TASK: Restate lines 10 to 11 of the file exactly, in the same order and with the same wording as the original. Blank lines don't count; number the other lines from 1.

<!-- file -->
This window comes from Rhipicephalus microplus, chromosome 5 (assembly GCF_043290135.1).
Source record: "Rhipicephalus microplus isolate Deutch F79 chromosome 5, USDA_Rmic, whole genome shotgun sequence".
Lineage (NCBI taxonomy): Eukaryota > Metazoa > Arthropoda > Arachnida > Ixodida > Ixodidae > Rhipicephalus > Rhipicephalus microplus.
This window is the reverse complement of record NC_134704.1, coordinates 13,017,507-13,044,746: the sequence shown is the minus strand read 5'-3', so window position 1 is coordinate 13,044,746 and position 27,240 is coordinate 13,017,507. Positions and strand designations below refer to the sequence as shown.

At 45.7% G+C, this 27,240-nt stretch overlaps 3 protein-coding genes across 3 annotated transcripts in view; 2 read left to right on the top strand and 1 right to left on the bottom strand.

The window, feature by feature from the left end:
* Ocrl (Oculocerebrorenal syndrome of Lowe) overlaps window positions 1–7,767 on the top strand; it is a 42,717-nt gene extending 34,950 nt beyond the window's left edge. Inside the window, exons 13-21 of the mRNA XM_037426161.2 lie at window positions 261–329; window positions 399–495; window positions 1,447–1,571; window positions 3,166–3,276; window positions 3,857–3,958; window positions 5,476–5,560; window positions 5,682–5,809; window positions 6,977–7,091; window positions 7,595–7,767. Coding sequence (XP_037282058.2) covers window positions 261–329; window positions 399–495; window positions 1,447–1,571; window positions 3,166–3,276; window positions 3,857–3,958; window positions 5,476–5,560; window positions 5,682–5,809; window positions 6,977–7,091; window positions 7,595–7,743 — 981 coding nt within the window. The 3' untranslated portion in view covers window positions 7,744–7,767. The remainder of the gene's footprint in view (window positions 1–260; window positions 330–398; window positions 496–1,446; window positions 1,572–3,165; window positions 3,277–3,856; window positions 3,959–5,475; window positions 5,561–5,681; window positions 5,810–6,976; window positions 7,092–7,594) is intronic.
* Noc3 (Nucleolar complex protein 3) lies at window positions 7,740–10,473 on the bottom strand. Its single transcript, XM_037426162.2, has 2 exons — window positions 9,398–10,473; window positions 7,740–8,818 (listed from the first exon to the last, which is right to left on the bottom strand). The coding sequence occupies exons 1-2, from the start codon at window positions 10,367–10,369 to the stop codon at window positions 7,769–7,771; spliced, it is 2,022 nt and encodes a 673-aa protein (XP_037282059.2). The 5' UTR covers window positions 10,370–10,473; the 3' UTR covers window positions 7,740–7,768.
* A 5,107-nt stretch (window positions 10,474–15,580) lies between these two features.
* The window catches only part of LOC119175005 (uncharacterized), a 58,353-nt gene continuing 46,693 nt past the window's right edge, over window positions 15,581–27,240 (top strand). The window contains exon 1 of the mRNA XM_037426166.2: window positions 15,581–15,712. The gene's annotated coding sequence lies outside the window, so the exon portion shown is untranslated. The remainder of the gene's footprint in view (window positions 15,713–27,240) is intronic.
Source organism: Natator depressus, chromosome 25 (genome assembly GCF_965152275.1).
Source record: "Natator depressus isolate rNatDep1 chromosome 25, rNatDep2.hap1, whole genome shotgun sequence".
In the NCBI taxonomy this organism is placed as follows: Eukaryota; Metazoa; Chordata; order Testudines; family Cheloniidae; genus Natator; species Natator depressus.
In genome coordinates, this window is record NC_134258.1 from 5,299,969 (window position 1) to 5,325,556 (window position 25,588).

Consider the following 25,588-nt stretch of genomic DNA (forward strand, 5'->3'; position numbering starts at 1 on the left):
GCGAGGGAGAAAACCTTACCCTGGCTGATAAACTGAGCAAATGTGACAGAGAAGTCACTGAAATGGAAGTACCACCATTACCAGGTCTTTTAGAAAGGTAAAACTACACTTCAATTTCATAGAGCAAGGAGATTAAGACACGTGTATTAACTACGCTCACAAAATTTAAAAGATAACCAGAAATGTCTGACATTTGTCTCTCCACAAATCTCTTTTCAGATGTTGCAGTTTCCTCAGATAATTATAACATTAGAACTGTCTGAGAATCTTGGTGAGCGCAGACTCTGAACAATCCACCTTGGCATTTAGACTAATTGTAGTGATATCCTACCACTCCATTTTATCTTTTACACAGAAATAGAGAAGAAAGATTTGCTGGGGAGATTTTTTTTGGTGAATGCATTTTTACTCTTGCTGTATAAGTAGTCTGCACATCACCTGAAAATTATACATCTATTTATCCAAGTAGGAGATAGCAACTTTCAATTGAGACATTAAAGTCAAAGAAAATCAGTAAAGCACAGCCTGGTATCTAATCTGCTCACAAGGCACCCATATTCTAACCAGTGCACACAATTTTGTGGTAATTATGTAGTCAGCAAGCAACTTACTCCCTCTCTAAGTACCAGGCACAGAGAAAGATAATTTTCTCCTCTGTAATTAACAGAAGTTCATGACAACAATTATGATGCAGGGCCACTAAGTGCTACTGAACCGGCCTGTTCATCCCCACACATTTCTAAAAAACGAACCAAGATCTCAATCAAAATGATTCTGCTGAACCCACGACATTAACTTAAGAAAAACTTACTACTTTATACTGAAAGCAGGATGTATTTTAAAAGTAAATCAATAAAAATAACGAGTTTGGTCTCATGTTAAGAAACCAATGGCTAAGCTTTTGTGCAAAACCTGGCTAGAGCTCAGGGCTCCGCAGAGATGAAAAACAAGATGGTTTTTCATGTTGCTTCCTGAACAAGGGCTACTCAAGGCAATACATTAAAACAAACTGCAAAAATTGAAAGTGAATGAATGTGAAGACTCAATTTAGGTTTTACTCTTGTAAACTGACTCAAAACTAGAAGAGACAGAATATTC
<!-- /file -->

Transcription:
* The window catches only part of LOC119175005 (uncharacterized), a 58,353-nt gene continuing 46,693 nt past the window's right edge, over window positions 15,581–27,240 (top strand). The window contains exon 1 of the mRNA XM_037426166.2: window positions 15,581–15,712. The gene's annotated coding sequence lies outside the window, so the exon portion shown is untranslated. The remainder of the gene's footprint in view (window positions 15,713–27,240) is intronic.
Source organism: Natator depressus, chromosome 25 (genome assembly GCF_965152275.1).